Blogger Raif Badawi has been behind bars since 2012 for his online posts and running a blog called "Saudi Arabian Liberals," where he hosted political and religious debate and advocated secularism in a highly religious society.
His wife, Ensaf Haidar, has said Badawi created the forum in 2008 in an effort to encourage discussion about faith.
But in 2014, a Jeddah court convicted him of "insulting Islam," handing down a 10-year prison term and ordering that Badawi be whipped 1,000 times
The lashings are to be carried out 50 lashes at a time, 20 weeks in a row. Badawi received the first flogging in January 2015, but since then, the punishment has been pushed back several times.
In a statement published on the Raif Badawi Foundation website
Tuesday, Haidar said that an "informed source" told her that Saudi authorities had approved resuming the floggings.
"The informed source also said that the flogging will resume soon but will be administered inside the prison," Haidar said.
The sentence originally called for the floggings to be carried out in public.
"It is worth mentioning that the same source had warned me of Raif's pending flogging at the beginning of January 2015 and his warning was confirmed, as Raif was flogged on 9th January," she said.
"I call on his Majesty King Salman
to gracefully end my husband's ordeal and to pardon him. I also appeal to his Majesty to allow him to be deported to Canada to be reunited with his family and children, who have been deprived of their father for more than four years," she said.
On Twitter, Haidar appealed to incoming Canadian Prime Minister Justin Trudeau t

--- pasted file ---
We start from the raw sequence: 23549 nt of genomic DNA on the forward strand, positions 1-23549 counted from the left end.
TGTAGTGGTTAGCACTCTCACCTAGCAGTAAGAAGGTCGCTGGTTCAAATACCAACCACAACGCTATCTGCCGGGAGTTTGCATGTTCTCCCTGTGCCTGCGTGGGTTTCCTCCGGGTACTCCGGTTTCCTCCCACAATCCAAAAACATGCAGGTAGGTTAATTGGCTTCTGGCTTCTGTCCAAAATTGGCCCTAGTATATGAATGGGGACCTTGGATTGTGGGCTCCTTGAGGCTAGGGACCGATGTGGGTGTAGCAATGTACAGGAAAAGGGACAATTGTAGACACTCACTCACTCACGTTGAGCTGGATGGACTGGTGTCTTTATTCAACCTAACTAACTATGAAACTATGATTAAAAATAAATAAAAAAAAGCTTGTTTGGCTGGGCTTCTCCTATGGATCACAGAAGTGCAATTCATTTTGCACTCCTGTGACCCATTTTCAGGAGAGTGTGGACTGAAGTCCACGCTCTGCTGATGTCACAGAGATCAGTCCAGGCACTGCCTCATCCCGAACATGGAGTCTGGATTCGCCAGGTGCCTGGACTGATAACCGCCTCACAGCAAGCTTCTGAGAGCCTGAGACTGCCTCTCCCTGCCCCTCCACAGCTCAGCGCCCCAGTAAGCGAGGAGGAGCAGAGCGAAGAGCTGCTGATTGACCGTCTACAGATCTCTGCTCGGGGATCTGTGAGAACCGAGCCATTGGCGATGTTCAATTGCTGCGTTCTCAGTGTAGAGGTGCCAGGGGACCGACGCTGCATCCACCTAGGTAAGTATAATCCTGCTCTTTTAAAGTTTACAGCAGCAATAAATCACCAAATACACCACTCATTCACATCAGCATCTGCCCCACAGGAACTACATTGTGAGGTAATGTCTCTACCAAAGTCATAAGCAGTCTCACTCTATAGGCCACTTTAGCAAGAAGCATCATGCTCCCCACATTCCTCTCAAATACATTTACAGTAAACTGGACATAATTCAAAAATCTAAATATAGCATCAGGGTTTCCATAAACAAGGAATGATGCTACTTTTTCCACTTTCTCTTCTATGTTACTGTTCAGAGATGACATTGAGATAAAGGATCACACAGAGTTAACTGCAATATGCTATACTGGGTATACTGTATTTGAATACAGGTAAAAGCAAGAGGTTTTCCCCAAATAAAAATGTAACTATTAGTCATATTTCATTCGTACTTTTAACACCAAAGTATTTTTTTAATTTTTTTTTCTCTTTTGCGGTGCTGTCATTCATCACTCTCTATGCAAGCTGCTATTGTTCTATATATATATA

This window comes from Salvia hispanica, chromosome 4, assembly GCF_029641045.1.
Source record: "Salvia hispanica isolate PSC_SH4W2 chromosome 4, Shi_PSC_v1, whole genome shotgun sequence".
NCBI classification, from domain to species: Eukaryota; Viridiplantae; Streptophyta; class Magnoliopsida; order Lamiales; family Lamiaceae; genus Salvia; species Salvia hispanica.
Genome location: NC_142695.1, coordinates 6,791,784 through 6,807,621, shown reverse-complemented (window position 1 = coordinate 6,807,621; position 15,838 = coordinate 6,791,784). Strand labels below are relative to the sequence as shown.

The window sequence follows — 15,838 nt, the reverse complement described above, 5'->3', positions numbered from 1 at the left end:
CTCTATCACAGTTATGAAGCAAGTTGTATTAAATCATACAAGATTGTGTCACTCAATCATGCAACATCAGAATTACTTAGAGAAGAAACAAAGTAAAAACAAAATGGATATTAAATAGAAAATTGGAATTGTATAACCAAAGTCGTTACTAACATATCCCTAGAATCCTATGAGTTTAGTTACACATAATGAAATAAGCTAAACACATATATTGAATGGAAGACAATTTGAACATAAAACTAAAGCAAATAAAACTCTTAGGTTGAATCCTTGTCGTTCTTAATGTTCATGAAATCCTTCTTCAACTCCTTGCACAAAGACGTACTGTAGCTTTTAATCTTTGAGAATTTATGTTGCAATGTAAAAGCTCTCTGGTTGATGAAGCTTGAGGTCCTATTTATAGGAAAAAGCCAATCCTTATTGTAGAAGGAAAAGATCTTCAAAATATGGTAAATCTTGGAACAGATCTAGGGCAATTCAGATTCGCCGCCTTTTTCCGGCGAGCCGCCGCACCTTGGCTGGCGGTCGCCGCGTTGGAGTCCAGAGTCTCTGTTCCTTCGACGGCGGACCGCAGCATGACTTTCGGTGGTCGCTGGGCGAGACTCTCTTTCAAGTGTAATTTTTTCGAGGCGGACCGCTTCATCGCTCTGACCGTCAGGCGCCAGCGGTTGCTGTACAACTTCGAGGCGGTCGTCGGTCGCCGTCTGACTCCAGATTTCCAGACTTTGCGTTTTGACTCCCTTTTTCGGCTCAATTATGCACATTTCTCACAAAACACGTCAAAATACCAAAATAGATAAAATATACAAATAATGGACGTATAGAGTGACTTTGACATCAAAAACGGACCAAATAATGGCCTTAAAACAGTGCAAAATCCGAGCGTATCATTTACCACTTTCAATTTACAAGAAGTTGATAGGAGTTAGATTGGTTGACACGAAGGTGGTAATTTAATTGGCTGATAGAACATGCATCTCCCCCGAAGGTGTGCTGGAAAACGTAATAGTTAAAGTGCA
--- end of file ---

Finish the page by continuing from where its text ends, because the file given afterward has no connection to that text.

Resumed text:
o help her husband. Trudeau has previously expressed support for Badawi.
Badawi's first flogging, in January, provoked an outcry from human rights groups and Western governments.
The second flogging was delayed eight days later after doctors determined that Badawi's injuries had not healed sufficiently for him to be flogged for the second time, Amnesty International reported.
Badawi was originally sentenced in 2013 to seven years and 600 lashes, but the punishment was increased upon appeal in 2014, Human Rights Watch has said.
The sentence covers convictions for violating the kingdom's information technology law, insulting Islam and, according to Human Rights Watch,
"blasphemous phrases on his Facebook page and disobedience to his father."
But in her statement this week, Haidar said that a "senior source" in the Saudi Ministry of Justice had told her that the Saudi judiciary was still reviewing her husband's case.
She also pointed to comments made by Britain's parliamentary undersecretary of state for foreign and commonwealth affairs in July, in which he said he understood "the case is under consideration in the Saudi Supreme Court."